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Today people all around the world will be celebrating the 50th anniversary of one of humanity’s greatest technological achievements: landing on the Moon.

Technology has undergone immense change since 1969. The computer systems and software that took Neil Armstrong, Buzz Aldrin, and Michael Collins to our nearest celestial neighbor pale in comparison to the smartphones we carry around in our pockets today.

Fifty years on, as we set our sights on a return to the Moon, as well as future human spaceflight to Mars and beyond, what are the innovations that will get us there?

Openness and collaboration

Research institutions and national labs across the globe are pouring hundreds of thousands of research hours into every conceivable aspect of space science. And, overwhelmingly, the high performance computing (HPC) systems used for all research are running open source software.

In fact, 100% of the current TOP500 supercomputers run on some form of Linux.

Therefore, it’s likely that the future of space exploration will be built on the open source philosophy of knowledge sharing and collaboration among researchers and developers. Success will depend on the adoption of open technologies to stimulate collaboration among nations, as well as advances in the field of AI and machine learning.

Although these are ambitious objectives that could take several years to fully implement, we are already seeing great progress: open source software is already running in spaceAI and machine learning is used in spacecraft communications and navigation, and the number of commercial companies interested in the space economy is growing.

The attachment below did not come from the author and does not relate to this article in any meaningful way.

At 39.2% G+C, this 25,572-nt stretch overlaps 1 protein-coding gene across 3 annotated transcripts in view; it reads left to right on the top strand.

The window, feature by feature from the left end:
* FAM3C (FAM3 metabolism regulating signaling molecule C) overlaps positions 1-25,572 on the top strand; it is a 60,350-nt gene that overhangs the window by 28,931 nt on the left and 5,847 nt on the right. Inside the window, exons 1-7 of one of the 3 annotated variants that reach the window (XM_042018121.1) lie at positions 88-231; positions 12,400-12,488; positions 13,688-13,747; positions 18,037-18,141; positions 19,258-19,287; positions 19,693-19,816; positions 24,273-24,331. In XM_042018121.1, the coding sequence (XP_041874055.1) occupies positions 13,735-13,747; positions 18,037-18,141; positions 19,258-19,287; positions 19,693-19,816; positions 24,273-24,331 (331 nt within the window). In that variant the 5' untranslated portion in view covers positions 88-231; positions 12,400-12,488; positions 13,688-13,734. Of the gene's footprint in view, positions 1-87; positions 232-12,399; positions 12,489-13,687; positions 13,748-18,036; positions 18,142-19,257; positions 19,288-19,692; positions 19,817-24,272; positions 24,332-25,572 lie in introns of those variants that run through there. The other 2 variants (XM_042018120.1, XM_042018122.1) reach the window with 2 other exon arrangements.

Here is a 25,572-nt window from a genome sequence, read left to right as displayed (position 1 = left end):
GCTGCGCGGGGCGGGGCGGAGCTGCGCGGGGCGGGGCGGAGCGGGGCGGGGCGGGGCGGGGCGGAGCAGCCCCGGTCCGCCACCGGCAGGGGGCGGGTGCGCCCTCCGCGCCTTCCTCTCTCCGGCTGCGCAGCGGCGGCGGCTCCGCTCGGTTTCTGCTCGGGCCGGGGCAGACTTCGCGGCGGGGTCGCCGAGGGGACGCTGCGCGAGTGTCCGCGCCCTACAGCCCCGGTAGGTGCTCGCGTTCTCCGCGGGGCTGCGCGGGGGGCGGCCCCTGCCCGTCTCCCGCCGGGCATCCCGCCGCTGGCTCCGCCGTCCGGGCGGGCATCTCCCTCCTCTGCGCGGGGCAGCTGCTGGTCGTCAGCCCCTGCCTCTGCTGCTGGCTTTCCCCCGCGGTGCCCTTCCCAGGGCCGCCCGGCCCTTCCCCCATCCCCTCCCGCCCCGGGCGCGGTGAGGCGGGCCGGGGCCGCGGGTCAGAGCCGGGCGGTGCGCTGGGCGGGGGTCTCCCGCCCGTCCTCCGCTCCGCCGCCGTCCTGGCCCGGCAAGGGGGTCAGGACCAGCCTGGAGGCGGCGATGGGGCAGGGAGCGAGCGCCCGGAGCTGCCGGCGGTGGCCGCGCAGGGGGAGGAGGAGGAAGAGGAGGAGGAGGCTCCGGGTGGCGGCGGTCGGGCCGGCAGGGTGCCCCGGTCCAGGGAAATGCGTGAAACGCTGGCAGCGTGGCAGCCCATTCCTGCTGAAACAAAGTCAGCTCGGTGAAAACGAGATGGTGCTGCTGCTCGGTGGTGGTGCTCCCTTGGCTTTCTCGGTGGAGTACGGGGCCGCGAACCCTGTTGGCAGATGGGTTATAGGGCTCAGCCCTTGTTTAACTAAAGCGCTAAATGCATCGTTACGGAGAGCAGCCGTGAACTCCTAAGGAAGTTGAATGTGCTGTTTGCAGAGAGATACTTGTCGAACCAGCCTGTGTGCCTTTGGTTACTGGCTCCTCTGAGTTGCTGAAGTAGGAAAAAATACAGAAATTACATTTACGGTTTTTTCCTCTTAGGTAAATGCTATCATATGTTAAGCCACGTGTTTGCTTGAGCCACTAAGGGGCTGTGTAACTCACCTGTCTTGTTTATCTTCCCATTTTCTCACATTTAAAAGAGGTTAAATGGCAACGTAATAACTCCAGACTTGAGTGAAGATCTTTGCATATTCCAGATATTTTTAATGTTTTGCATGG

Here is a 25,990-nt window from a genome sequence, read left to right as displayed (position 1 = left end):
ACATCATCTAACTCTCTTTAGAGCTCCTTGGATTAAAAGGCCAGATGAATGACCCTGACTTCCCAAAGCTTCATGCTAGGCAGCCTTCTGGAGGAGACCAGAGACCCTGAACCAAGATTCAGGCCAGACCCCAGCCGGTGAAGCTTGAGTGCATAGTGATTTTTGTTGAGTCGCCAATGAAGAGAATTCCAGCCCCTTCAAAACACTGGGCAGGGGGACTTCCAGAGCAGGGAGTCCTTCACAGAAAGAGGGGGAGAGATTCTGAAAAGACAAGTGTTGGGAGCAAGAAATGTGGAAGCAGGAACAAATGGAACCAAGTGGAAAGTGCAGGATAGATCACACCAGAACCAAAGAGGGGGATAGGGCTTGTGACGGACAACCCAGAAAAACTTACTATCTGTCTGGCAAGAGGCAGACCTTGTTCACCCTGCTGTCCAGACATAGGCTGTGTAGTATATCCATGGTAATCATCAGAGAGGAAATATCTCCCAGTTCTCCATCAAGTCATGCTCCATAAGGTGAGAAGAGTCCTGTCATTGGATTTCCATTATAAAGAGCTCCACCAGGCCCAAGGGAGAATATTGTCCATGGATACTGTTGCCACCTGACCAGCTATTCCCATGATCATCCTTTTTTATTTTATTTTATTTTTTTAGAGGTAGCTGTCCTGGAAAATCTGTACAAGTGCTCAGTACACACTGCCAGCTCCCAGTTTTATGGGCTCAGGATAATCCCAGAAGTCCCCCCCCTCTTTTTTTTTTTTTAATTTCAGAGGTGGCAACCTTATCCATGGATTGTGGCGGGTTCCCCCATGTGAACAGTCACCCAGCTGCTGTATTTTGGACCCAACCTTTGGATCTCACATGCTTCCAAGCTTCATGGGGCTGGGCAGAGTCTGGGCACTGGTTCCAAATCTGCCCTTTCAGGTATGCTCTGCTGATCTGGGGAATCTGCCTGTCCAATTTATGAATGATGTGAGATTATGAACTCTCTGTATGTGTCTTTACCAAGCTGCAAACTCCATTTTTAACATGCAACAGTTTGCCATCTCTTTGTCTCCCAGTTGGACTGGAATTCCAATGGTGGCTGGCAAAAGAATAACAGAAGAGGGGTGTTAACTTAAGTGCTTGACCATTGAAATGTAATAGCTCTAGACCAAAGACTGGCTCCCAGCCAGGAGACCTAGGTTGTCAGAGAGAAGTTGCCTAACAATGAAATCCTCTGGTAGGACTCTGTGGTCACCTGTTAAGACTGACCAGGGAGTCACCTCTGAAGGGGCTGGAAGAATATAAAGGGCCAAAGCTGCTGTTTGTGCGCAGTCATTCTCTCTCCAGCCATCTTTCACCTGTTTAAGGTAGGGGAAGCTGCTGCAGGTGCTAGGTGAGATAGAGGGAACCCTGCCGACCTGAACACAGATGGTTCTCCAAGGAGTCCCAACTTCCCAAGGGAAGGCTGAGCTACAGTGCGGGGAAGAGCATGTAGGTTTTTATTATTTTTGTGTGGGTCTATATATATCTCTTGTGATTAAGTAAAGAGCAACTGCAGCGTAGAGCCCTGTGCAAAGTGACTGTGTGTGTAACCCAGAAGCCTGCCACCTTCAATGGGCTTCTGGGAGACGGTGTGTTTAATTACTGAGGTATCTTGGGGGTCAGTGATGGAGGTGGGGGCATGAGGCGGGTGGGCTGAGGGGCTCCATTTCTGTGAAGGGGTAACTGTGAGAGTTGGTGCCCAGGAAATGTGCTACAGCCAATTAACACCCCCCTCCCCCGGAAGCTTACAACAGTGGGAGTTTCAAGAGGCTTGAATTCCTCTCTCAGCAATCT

The Spaceborne computer example

It is probably no coincidence that HPE selected its own high-density Apollo servers when building the International Space Station’s Spaceborne Computer in 2017, bringing one teraflop of computational power from Earth to space. The Spaceborne Computer is an off-the-shelf system installed in a special enclosure. It runs non-hardened hardware and software, and is controlled by an open source operating system.

Computing systems on spacecraft are usually highly-specialized and specifically hardened to protect against exposure to cosmic rays, gravitational forces, and other environmental hazards. However, ever since the first manned spaceflight in 1961, opinions have begun to change regarding the hardening and protection of the hardware. If humans can sustain severe environmental changes for extended periods of time, then shouldn’t computer hardware be able to as well?

HPE and NASA originally planned Spaceborne’s mission to be a year-long experiment, which is approximately the amount of time it would take a spacecraft to reach Mars. The goal was to run computer and data-intensive applications in the hostile environment of outer space and determine the effects of solar radiation on the systems while running. On June 4 this year, after spending 615 days on board ISS and having traveled nearly 228 million miles, the Spaceborne computer was successively returned to Earth by SpaceX’s Dragon 9 spacecraft.

The outcomes of the Spaceborne project will help scientists find new ways of using off-the-shelf hardware in space without the need for expensive and bulky protective shielding or other hardening techniques. Spaceborne’s success also confirms that commodity computers using standard operating systems and software can be used to transport humans to Mars. These machines could then be delivered to the surface of the Red Planet and deployed by scientists and ground personnel to conduct research and experiments.

Open source hardware and infrastructure